Chinese Ventures: Chinese companies are getting more experienced at implementing acquisitions in Europe.
Nowadays, it has become increasingly popular for Chinese companies to do projects abroad. Since 2014, Chinese ventures have been booming and China will likely become one of the world’s largest mergers and acquisitions (M&A) markets. According to the Chinese newspaper Global Times , in recent years, the number of overseas mergers and acquisitions (M&As) by Chinese enterprises has increased at unprecedented speed. For the first six months of 2016, China outbound M&A deals reached US$111, 6 billion, surpassing 2015’s record.
There are many examples of successful Chinese cross-border M&A transactions. For instance, Chinese PC company Lenovo acquired IBM’s personal computer business in 2005, including the ThinkPad laptop and tablet lines. By purchasing IBM’s personal computer division, Lenovo became the top commercial notebook maker until 2014 and sold more than 100 millionth units of its ThinkPad line. Thus, Thinkpad became the new growth point of Lenovo’s business, especially in Western markets.
Besides, the Chinese automaker Geely Automobile Holdings Ltd. acquired the Swedish luxury car brand Volvo from Ford Motor Company in 2010. Geely took full advantage of Volvo’s global production bases as well as its foreign high technology to upgrade the product. Geely has demonstrated its strength by defying declining market trends and growing its domestic sales to 510,000 units in 2015, up 22 percent from the previous year, while Volvo’s earnings have tripled. “These upward sales trends are expected to continue in 2016,” Volvo said.
Many Chinese companies use foreign direct investment through merger and acquisitions as an international market entry strategy. Recently, Alibaba and Tencent have signed overseas M&A deals with several tech startups in Silicon Valley. In 2013, Alibaba invested $206 million in California-based retail website ShopRunner, which enable U.S. retailers to sell directly to Chinese consumers through Alibaba affiliate Alipay. Similarly, Tencent has completed at least 25 deals in the U.S. over the past four years, such as its participation in the New York design website Fab.com’s $150M mega deal.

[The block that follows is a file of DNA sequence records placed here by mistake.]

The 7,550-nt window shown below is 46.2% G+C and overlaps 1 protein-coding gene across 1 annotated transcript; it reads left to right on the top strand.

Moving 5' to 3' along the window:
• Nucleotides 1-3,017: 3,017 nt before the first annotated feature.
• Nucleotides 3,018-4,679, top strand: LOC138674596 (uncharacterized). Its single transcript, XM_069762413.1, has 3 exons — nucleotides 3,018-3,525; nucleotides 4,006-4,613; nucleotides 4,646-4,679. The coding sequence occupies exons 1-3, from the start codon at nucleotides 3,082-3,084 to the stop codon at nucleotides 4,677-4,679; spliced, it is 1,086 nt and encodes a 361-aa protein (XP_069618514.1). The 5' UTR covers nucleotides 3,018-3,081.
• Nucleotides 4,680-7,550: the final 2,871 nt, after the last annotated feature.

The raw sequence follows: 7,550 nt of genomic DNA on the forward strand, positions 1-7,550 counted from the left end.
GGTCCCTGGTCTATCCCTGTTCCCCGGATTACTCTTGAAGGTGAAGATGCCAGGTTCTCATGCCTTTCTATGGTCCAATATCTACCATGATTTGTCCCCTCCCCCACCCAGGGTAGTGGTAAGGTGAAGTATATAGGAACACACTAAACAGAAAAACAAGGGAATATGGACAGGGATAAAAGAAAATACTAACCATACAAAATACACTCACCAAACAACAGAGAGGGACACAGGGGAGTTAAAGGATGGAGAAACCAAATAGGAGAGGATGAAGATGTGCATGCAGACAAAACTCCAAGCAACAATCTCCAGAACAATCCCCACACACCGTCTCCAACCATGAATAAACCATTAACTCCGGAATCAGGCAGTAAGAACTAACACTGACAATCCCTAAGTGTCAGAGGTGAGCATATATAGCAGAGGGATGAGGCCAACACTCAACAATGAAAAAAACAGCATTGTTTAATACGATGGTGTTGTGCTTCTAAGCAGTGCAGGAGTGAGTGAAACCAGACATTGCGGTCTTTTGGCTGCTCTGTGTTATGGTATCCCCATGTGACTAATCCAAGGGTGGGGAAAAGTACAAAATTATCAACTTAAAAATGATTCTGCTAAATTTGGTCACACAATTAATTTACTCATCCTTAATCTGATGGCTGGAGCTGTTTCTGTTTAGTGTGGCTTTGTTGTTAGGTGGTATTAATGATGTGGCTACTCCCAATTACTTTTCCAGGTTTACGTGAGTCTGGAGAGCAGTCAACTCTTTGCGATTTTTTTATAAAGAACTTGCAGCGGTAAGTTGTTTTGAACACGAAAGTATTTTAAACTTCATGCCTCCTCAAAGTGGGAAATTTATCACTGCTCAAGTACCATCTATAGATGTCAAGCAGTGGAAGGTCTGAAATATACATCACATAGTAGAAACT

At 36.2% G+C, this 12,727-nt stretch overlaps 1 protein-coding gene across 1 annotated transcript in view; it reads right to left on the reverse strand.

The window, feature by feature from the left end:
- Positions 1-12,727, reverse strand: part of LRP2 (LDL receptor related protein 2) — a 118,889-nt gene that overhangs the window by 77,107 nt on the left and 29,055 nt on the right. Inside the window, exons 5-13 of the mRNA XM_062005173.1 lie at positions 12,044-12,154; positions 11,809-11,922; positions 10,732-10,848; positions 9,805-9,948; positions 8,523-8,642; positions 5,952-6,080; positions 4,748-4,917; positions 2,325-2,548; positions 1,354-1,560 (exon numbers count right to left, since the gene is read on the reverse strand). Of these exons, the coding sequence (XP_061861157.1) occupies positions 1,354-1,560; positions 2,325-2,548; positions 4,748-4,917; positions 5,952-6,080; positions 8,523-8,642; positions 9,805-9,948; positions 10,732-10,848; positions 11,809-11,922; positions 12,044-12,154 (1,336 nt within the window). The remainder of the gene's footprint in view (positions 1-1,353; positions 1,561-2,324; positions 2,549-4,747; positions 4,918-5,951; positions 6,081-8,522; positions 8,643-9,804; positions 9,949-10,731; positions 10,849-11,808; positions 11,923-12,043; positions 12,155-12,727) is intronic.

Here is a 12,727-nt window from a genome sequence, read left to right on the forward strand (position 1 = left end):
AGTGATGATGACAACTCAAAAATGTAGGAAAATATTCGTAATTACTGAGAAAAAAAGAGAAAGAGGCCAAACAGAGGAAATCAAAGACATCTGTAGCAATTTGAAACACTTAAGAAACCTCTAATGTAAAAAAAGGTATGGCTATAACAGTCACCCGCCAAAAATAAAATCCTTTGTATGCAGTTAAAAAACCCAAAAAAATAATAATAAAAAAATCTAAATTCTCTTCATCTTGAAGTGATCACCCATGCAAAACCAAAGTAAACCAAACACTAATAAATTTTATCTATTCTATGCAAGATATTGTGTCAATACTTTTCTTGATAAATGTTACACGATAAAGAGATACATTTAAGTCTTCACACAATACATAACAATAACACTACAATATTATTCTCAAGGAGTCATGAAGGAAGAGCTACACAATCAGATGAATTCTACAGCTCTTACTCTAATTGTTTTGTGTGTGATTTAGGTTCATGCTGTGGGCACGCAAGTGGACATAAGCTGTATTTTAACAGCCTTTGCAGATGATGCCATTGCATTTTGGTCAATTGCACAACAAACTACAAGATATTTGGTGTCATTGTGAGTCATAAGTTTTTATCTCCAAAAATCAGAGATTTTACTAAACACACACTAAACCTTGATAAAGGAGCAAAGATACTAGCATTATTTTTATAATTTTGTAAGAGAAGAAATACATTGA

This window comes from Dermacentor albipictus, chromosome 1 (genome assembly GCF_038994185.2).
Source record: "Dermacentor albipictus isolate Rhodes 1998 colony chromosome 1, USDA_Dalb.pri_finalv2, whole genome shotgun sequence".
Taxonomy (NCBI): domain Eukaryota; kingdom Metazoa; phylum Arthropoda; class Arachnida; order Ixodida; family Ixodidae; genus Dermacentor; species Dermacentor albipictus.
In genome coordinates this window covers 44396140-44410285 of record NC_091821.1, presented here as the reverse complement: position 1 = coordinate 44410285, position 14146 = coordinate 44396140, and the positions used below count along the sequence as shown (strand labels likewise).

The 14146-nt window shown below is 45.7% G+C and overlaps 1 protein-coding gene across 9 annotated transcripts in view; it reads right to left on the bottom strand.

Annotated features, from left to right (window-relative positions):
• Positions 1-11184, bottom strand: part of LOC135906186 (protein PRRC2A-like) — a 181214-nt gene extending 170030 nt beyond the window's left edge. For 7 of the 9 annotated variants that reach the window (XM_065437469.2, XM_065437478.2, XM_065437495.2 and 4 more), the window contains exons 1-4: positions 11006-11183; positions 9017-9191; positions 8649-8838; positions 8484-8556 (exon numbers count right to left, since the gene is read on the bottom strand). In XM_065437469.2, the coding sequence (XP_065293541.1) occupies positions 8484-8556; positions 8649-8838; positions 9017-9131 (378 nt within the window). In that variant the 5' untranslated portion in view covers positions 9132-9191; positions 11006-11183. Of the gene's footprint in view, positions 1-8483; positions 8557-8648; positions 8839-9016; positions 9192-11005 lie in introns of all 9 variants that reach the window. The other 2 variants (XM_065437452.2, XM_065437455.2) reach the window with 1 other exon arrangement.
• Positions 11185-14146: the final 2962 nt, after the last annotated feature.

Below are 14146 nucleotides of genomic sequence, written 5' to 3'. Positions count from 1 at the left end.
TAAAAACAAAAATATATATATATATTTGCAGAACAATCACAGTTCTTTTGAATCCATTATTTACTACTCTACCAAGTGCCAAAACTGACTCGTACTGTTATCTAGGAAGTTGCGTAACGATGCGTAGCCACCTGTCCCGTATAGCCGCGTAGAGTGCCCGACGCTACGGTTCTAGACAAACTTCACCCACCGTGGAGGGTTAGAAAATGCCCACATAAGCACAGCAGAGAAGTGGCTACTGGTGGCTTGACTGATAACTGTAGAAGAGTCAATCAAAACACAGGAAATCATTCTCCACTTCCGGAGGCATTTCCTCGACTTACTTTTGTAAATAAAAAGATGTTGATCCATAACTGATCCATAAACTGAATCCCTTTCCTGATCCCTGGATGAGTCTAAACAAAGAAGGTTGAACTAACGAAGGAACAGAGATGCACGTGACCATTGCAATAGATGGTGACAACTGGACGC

But confidence has waned after the failure of most of China’s big overseas takeovers.
Several Chinese companies have tried to do projects in the West but have failed for various reasons. For instance, China property giant Dalian Wanda Group pulled out of Spain market in May 2016. Wanda chairman Wang Jianlin said that the long battle with local authorities to renovate Edificio Espana was a learning experience. He added that it was a “lesson” for Wanda and other Chinese enterprises aspiring to enter overseas markets and that planning permission should be obtained for every investment in advance. Also, Chinese meat producer Shuanghui International bought by Virginia-based Smithfield Foods (SFD), the world’s largest processor of pork, for nearly $5 billion in May 2013. So far, it is still the biggest announced acquisition of a U.S. company by a Chinese buyer.
A few months after the deal, thousands of dead pigs floating down the Huangpu River in Shanghai made the headlines in China and around the world. The event raised concerns about food safety practices in China. Shuanghui estimated its total losses from the scandal have amounted to 1.36 billion yuan.
Chinese Ventures: The major factors that cause Chinese overseas projects to fail
There are many causes of Chinese enterprises’ investment failure in Western countries.
First of all, one main reason is the unfamiliarity with local business culture and legal landscape such as environmental regulations. For example, Chinese decision makers may not consider or rarely consider the legal issues, and tend to rely more on relationships or “guanxi” than on the professional advisors.
Furthermore, Chinese ventures are often criticized for lack of a very active local HR market and for using only Chinese workers, leading to cultural ignorance.
Other causes may also include a lack of global management experience, poor communication with local media, and failure to meet Western consumers’ demands.
What Chinese and Western companies should learn from past M&A failure?
Western parties should enable Chinese investors to have easy access to legal information before they start projects. Providing the latest information about changes within legal regulation could benefit both parties as it would save valuable time and efforts.
During the post-acquisition integration phase, Western companies should help Chinese investors to understand a better western business culture, local consumers ’demands, etc. At this stage, the Western company is the window for Chinese companies to understanding the local market.
The first thing for Chinese enterprises is to find local expertise such as lawyers or experienced legal advisers so that they can better understand the local culture and political system. Besides, Chinese enterprises shall further improve the management level, develop a better understanding of the global business environment, be reasonable when facing of cross-cultural conflict and strengthen their relationship with local governments as well as the media. Real challenges remain for China’s new M&A players.
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